Jennifer Millins, partner, and Matthew Wood, associate, in the Mishcon de Reya Employment Department discuss Matthew Taylor’s review and reveal what it means for the industry
Non-traditional employment models are attracting an increasing amount of attention by politicians and the mainstream media alike, largely following a number of recent court cases concerning worker status in the gig-economy. Against this backdrop, Matthew Taylor has published his long awaited report focusing on modern employment practices which includes a number of recommendations likely to have a significant impact on the recruitment industry, both as employers and as providers of agency workers.
The use of expert consultants is becoming an ever bigger part of the recruitment industry, with UK SMEs now spending £60 billion per year to access expertise in this way. However, although consultants will often be badged as "self-employed", they will often in practice be a worker in the eyes of the law, entitling them to certain statutory protections.
Consultants are therefore likely to be affected by the main recommendation of the report to rebrand the term "worker" to "dependant contractor" and to widen the type of working relationships which fall within this category by, for example, ensuring that a right of substitution should no longer be a "get out jail free card" that permits businesses to circumvent worker status. This means that more consultants are likely to be classified as "dependent contractors" rather than "self-employed". Taylor's report also concludes that changes should be made to equalise the tax regime – at present, the self-employed pay far less in tax than employees. Moves in this direction were not well received in the last budget, but if changes are made then it is likely that the favourable tax treatment afforded to both businesses and consultants will be further eroded.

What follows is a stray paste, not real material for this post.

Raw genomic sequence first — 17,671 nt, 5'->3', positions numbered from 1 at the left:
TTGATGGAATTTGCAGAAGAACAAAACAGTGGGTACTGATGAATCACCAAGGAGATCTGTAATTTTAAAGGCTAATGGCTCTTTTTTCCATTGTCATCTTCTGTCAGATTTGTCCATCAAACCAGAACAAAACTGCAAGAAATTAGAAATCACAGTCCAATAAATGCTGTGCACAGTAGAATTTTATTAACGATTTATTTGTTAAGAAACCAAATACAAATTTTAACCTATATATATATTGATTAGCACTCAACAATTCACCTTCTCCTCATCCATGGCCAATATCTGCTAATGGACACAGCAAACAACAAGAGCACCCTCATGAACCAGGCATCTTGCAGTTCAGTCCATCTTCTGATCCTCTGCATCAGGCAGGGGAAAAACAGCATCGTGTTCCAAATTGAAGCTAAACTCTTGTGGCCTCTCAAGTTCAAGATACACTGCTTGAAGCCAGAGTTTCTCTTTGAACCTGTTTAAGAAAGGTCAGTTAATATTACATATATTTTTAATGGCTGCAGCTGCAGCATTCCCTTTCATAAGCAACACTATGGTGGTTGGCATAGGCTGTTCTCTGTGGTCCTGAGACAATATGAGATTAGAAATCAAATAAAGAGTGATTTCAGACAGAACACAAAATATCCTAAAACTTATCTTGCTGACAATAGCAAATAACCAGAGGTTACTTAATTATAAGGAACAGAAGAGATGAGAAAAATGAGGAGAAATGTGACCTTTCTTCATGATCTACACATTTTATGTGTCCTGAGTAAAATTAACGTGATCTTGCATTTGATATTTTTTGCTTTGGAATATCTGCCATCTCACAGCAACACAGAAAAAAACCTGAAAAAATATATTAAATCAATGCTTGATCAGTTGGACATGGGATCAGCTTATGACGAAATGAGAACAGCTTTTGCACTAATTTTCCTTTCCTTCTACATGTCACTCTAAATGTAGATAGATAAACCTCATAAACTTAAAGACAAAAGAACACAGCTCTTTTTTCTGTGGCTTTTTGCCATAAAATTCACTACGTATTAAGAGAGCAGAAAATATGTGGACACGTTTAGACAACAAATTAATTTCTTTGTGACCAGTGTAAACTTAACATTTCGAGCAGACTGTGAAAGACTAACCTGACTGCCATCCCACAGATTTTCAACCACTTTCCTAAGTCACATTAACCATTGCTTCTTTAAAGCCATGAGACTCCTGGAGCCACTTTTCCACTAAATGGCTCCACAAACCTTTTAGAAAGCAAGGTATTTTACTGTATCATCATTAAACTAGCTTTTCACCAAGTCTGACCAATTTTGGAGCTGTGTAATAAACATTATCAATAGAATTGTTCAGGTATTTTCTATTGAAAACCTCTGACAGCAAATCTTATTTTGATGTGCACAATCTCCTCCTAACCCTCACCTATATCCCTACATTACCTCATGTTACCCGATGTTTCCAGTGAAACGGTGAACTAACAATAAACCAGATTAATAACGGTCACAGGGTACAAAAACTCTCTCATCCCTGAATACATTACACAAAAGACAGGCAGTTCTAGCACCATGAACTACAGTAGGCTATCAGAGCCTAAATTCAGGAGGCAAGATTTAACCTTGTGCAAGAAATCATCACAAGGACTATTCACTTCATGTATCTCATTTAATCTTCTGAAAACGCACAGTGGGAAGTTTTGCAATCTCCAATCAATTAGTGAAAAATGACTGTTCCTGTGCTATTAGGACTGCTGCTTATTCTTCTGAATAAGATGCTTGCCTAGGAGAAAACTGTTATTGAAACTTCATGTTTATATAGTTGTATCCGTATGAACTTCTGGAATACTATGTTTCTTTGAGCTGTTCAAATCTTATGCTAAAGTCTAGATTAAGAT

The use of agency workers has long been a key tool for businesses looking to fill short term vacancies or a temporary upsurge in demand. According to Taylor's report, there are approximately 1.2 million agency workers in the UK, and the number of individuals undertaking this form of work is only likely to increase.
Taylor recognises that zero hours contracts and agency work serve a useful purpose for both businesses and individuals, but also recognises that the system is prone to abuse leading to individuals being trapped in precarious jobs who would prefer to be in secure work. He therefore advocates that employers should be more forward thinking and, where possible, not rely on agency staff or zero hour workers to fill resourcing needs. To encourage employers to do so, Taylor recommends that it should be more financially advantageous for employers to place employees on secure contracts, using means such as putting in place a higher national minimum wage for workers on contracts with low guaranteed hours.
To help combat exploitation of agency workers, the Report calls for an abolition of the Swedish derogation (which currently provides an exemption from agency workers' rights to equal treatment with regard to pay) so that all agency workers will be entitled to the same basic rights as permanent staff after a short probationary-type period. Taylor has said that a number of recruitment agencies contacted his review panel to explain that they did not support the Swedish derogation, but were being asked by clients to implement it. However, the current provisions work well in Sweden for both agency workers and agencies, and it could therefore be considered odd that Taylor has proposed to abolish the derogation rather than introducing proposals to target abuse of this provision which, if properly regulated, has clear benefits.